- To give users notice about the website, such as its purpose, what it does and does not do;
- To provide information about the currency of the information on the site, and how often it is updated;
- To provide information (and disclaimers) so that the user cannot claim reliance on the website;
- To inform users as to the intended audience of the site, including the geographical audience, age and other demographics, and type of intended audience (consumer, professional, business);
- To convey limitation of liability provisions;
- To explain intellectual property issues, such as how the user may use the copyrighted material on the website, and if necessary, dealing with ownership or the right to use content submitted by the user;
- To provide the information required by privacy laws, such as a privacy collection and use statement.
By way of example:
• The website owner may have a difficult time proving that the particular user visited the website, and how many times. It may be possible to determine that a specific computer or device was used to access the site, but it may be impossible to tie this use to a particular person. It is difficult to prove that a contract exists if you cannot determine who the other party to the contract is.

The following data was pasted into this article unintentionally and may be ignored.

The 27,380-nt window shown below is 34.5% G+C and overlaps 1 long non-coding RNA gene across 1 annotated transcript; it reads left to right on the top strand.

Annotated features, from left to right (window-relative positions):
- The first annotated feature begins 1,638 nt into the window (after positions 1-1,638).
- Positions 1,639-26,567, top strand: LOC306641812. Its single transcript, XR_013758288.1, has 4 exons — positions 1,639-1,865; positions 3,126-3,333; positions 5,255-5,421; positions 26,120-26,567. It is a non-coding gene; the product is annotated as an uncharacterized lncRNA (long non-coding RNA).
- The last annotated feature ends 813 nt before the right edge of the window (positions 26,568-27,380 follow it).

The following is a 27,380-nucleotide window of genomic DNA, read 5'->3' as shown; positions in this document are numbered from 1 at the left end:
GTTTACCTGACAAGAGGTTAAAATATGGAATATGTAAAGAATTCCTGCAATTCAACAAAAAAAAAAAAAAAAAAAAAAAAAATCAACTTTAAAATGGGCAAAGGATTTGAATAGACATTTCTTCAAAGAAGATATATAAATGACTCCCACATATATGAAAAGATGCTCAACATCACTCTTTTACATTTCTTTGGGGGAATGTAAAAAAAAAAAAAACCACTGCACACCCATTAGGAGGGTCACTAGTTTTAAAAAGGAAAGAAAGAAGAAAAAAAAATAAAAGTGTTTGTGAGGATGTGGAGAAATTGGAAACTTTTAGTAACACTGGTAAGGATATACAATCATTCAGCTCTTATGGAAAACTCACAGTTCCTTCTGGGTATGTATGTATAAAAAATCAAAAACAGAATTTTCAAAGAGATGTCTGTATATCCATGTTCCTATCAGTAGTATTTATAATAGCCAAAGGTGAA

• A court may be reluctant to enforce a contract with unreasonable or one-sided terms, or within an indemnity clause, against a user in these circumstances.
Where possible, website owners should make sure that they keep evidence of the date that the user agrees, and the version of the website terms as at that time. It is not unheard of where the website terms change, and the website does not keep the prior conditions, or cannot demonstrate whether any particular user agreed to the preceding or the current terms or both.
Please contact Robinson Nielsen Lawyers if you wish to talk further.